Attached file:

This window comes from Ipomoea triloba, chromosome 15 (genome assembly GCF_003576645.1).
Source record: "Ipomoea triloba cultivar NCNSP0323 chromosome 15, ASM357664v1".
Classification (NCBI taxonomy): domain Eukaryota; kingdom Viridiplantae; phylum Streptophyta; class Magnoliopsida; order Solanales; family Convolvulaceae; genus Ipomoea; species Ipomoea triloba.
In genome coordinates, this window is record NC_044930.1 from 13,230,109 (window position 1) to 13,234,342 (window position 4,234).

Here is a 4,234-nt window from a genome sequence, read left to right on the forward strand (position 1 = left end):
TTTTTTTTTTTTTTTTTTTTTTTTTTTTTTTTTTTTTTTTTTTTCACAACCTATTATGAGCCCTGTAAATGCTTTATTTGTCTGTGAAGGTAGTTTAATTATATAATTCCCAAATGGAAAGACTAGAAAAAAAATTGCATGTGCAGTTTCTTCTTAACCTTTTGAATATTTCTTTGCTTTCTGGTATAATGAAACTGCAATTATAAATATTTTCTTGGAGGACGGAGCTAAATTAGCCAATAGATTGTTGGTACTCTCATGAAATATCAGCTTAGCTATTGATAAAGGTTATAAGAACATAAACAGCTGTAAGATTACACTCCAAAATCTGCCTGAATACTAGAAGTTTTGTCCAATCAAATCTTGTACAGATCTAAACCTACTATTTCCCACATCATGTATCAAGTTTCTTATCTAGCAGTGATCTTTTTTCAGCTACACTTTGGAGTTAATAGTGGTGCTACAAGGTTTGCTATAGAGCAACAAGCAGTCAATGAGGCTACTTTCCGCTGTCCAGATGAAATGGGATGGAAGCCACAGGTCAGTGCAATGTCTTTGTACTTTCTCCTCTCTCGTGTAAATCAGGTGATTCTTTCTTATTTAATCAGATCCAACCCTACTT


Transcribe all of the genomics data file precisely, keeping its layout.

This window comes from Ipomoea triloba, chromosome 15 (genome assembly GCF_003576645.1).
Source record: "Ipomoea triloba cultivar NCNSP0323 chromosome 15, ASM357664v1".
Classification (NCBI taxonomy): domain Eukaryota; kingdom Viridiplantae; phylum Streptophyta; class Magnoliopsida; order Solanales; family Convolvulaceae; genus Ipomoea; species Ipomoea triloba.
In genome coordinates, this window is record NC_044930.1 from 13,230,109 (window position 1) to 13,234,342 (window position 4,234).

Here is a 4,234-nt window from a genome sequence, read left to right on the forward strand (position 1 = left end):
TTTTTTTTTTTTTTTTTTTTTTTTTTTTTTTTTTTTTTTTTTTTCACAACCTATTATGAGCCCTGTAAATGCTTTATTTGTCTGTGAAGGTAGTTTAATTATATAATTCCCAAATGGAAAGACTAGAAAAAAAATTGCATGTGCAGTTTCTTCTTAACCTTTTGAATATTTCTTTGCTTTCTGGTATAATGAAACTGCAATTATAAATATTTTCTTGGAGGACGGAGCTAAATTAGCCAATAGATTGTTGGTACTCTCATGAAATATCAGCTTAGCTATTGATAAAGGTTATAAGAACATAAACAGCTGTAAGATTACACTCCAAAATCTGCCTGAATACTAGAAGTTTTGTCCAATCAAATCTTGTACAGATCTAAACCTACTATTTCCCACATCATGTATCAAGTTTCTTATCTAGCAGTGATCTTTTTTCAGCTACACTTTGGAGTTAATAGTGGTGCTACAAGGTTTGCTATAGAGCAACAAGCAGTCAATGAGGCTACTTTCCGCTGTCCAGATGAAATGGGATGGAAGCCACAGGTCAGTGCAATGTCTTTGTACTTTCTCCTCTCTCGTGTAAATCAGGTGATTCTTTCTTATTTAATCAGATCCAACCCTACTT